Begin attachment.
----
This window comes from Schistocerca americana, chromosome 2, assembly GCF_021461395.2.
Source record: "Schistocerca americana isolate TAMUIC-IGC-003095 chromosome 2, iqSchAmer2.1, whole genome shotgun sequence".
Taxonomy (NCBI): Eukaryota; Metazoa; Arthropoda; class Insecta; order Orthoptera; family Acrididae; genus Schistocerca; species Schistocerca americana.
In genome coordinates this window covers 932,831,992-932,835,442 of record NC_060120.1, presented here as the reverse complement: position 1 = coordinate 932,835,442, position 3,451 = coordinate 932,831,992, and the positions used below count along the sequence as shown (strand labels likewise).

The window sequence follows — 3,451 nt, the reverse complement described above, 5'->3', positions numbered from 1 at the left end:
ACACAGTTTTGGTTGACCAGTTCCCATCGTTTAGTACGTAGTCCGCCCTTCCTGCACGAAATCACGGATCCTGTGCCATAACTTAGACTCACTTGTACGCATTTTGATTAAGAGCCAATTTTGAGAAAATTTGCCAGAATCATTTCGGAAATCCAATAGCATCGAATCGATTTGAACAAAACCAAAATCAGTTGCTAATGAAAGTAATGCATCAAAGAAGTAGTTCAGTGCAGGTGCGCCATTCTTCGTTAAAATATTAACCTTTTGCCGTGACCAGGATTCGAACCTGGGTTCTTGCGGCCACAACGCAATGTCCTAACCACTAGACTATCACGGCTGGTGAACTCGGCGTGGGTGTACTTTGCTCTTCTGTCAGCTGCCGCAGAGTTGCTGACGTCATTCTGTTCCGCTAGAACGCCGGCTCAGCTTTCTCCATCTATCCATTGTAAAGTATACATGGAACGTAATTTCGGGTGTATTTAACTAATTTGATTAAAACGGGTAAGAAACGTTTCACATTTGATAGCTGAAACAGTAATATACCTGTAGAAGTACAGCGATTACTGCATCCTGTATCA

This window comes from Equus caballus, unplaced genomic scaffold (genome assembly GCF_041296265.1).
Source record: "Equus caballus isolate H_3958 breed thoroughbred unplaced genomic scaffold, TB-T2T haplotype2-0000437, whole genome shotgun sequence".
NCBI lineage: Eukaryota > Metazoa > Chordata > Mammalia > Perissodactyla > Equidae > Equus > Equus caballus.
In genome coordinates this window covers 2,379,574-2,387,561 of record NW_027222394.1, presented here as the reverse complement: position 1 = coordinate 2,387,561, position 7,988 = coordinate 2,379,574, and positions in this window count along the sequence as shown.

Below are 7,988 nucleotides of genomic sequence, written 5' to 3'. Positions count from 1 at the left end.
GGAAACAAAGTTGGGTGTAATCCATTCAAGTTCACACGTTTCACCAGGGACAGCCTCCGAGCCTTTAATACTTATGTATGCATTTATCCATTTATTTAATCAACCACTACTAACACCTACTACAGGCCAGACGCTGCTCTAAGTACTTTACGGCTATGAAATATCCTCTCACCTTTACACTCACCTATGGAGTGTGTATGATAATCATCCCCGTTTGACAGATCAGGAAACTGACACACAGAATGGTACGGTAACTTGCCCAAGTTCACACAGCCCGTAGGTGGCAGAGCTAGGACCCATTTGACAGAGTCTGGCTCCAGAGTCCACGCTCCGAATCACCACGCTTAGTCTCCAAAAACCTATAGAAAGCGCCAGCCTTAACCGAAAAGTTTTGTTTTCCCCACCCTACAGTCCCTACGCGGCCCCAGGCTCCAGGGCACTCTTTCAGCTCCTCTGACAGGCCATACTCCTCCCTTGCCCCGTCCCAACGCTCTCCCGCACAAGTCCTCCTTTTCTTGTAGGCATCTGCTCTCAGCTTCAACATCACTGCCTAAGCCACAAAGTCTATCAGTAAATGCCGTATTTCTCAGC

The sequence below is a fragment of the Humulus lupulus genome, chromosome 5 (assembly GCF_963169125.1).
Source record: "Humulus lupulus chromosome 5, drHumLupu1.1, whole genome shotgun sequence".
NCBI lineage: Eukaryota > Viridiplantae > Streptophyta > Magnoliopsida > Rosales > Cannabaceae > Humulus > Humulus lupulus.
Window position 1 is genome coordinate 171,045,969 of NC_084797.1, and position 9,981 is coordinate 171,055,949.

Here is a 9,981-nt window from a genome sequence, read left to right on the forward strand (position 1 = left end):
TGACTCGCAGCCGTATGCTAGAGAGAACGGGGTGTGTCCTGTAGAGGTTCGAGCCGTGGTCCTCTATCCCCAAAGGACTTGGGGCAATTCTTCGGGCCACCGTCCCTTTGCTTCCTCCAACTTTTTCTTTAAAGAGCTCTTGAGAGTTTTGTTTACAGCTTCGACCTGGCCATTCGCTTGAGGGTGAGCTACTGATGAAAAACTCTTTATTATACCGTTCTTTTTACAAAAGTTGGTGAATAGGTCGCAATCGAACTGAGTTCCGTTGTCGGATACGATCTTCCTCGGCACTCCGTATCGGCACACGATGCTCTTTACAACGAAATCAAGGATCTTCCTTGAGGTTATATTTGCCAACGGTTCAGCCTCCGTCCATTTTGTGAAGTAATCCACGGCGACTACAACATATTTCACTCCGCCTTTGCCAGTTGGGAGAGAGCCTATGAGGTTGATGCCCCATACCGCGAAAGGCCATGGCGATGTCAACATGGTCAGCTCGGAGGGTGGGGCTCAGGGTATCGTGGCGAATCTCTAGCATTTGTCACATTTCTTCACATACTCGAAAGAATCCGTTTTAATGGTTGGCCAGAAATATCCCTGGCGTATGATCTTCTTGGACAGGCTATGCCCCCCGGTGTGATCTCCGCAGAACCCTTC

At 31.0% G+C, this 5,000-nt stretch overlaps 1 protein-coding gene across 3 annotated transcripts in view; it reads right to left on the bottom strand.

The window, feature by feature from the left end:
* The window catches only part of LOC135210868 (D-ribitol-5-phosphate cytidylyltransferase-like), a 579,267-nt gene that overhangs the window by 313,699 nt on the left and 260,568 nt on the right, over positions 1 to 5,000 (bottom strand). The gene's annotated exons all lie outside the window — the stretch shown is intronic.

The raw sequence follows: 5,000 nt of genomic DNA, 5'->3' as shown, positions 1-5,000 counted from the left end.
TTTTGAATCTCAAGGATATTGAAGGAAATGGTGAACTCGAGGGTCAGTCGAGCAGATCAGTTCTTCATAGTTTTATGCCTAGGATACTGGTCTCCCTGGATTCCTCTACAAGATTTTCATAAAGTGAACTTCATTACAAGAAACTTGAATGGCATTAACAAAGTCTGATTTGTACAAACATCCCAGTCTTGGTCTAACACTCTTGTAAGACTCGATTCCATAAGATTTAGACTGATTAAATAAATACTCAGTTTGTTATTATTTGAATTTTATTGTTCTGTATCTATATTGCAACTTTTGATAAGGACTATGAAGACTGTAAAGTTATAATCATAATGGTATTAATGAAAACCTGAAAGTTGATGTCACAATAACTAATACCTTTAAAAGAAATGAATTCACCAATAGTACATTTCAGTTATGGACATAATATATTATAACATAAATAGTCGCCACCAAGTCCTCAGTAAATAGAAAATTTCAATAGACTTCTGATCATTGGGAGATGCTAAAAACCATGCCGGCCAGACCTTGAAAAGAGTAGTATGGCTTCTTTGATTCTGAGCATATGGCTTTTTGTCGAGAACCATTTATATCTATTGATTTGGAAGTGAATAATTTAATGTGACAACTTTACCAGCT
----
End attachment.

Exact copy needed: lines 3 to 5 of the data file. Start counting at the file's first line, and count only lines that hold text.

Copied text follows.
Taxonomy (NCBI): Eukaryota; Metazoa; Arthropoda; class Insecta; order Orthoptera; family Acrididae; genus Schistocerca; species Schistocerca americana.
In genome coordinates this window covers 932,831,992-932,835,442 of record NC_060120.1, presented here as the reverse complement: position 1 = coordinate 932,835,442, position 3,451 = coordinate 932,831,992, and the positions used below count along the sequence as shown (strand labels likewise).

The window sequence follows — 3,451 nt, the reverse complement described above, 5'->3', positions numbered from 1 at the left end: